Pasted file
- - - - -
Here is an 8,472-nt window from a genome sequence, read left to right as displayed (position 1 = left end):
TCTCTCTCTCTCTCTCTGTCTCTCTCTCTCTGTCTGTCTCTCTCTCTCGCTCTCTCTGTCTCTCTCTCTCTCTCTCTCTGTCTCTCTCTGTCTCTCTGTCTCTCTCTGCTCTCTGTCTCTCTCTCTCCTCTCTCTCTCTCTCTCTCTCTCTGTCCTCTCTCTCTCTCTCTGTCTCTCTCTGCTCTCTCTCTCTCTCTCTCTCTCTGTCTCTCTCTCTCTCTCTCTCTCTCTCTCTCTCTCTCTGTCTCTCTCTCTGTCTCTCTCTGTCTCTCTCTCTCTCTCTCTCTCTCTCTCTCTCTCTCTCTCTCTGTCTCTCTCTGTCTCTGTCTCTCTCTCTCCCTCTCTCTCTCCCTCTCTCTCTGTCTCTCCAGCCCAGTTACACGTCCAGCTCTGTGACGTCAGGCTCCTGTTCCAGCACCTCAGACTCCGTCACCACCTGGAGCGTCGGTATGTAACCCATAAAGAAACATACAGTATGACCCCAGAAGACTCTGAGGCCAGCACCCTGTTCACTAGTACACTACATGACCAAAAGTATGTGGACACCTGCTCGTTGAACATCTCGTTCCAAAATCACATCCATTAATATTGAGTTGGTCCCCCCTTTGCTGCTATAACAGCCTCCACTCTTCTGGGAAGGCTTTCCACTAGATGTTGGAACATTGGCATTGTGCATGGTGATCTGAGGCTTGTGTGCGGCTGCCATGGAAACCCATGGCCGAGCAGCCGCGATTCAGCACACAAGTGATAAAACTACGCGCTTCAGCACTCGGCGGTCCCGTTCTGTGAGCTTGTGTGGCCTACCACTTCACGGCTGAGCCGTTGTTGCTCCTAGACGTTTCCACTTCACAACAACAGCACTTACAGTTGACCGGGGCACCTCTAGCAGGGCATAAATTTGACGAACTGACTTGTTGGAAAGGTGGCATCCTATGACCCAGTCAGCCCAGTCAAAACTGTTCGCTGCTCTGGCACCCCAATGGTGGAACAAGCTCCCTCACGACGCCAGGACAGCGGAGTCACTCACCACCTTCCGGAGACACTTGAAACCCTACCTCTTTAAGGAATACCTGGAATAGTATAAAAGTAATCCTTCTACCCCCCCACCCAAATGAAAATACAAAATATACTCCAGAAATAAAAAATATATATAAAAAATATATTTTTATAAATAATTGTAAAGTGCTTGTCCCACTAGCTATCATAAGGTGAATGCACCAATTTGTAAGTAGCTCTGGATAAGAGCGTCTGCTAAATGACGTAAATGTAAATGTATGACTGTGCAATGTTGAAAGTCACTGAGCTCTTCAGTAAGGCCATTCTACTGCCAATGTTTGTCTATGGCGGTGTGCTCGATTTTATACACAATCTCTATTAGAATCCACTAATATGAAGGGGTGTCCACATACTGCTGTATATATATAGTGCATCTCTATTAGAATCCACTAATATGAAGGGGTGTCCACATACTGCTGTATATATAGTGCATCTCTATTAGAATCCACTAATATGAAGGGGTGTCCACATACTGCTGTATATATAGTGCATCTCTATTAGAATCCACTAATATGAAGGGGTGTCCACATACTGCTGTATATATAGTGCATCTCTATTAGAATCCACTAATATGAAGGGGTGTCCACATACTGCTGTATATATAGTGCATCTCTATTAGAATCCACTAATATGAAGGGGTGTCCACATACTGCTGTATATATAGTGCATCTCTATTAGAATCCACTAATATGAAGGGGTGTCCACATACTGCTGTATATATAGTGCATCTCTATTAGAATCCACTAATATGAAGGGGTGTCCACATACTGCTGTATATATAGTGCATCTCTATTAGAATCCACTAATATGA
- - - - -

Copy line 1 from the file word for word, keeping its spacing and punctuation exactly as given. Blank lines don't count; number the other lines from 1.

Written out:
Here is an 8,472-nt window from a genome sequence, read left to right as displayed (position 1 = left end):